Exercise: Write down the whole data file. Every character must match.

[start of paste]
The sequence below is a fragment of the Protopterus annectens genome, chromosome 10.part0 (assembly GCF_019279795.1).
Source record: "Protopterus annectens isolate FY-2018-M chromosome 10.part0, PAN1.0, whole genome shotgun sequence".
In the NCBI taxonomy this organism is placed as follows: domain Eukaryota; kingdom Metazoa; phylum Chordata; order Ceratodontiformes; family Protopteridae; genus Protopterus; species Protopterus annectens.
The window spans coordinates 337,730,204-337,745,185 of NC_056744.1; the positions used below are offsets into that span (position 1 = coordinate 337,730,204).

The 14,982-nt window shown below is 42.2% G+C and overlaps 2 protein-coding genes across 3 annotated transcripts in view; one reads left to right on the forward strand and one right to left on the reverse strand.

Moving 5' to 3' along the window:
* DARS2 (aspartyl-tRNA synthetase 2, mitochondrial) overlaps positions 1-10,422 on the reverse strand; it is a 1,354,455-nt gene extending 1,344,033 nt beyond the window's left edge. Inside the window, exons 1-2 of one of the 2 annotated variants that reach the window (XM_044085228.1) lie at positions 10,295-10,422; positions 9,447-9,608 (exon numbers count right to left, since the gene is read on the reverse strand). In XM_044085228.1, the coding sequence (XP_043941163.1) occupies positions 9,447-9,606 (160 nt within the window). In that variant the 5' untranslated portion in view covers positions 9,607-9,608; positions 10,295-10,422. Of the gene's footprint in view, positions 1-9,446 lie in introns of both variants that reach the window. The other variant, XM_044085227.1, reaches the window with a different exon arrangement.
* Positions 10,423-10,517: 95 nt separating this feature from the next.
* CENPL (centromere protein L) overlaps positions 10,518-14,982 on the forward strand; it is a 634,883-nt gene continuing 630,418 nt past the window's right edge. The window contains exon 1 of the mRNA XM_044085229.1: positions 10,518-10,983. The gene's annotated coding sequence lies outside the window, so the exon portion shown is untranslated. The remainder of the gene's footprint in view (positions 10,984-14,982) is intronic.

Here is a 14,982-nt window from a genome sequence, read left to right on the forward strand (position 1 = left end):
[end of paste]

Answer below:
The sequence below is a fragment of the Protopterus annectens genome, chromosome 10.part0 (assembly GCF_019279795.1).
Source record: "Protopterus annectens isolate FY-2018-M chromosome 10.part0, PAN1.0, whole genome shotgun sequence".
In the NCBI taxonomy this organism is placed as follows: domain Eukaryota; kingdom Metazoa; phylum Chordata; order Ceratodontiformes; family Protopteridae; genus Protopterus; species Protopterus annectens.
The window spans coordinates 337,730,204-337,745,185 of NC_056744.1; the positions used below are offsets into that span (position 1 = coordinate 337,730,204).

The 14,982-nt window shown below is 42.2% G+C and overlaps 2 protein-coding genes across 3 annotated transcripts in view; one reads left to right on the forward strand and one right to left on the reverse strand.

Moving 5' to 3' along the window:
* DARS2 (aspartyl-tRNA synthetase 2, mitochondrial) overlaps positions 1-10,422 on the reverse strand; it is a 1,354,455-nt gene extending 1,344,033 nt beyond the window's left edge. Inside the window, exons 1-2 of one of the 2 annotated variants that reach the window (XM_044085228.1) lie at positions 10,295-10,422; positions 9,447-9,608 (exon numbers count right to left, since the gene is read on the reverse strand). In XM_044085228.1, the coding sequence (XP_043941163.1) occupies positions 9,447-9,606 (160 nt within the window). In that variant the 5' untranslated portion in view covers positions 9,607-9,608; positions 10,295-10,422. Of the gene's footprint in view, positions 1-9,446 lie in introns of both variants that reach the window. The other variant, XM_044085227.1, reaches the window with a different exon arrangement.
* Positions 10,423-10,517: 95 nt separating this feature from the next.
* CENPL (centromere protein L) overlaps positions 10,518-14,982 on the forward strand; it is a 634,883-nt gene continuing 630,418 nt past the window's right edge. The window contains exon 1 of the mRNA XM_044085229.1: positions 10,518-10,983. The gene's annotated coding sequence lies outside the window, so the exon portion shown is untranslated. The remainder of the gene's footprint in view (positions 10,984-14,982) is intronic.

Here is a 14,982-nt window from a genome sequence, read left to right on the forward strand (position 1 = left end):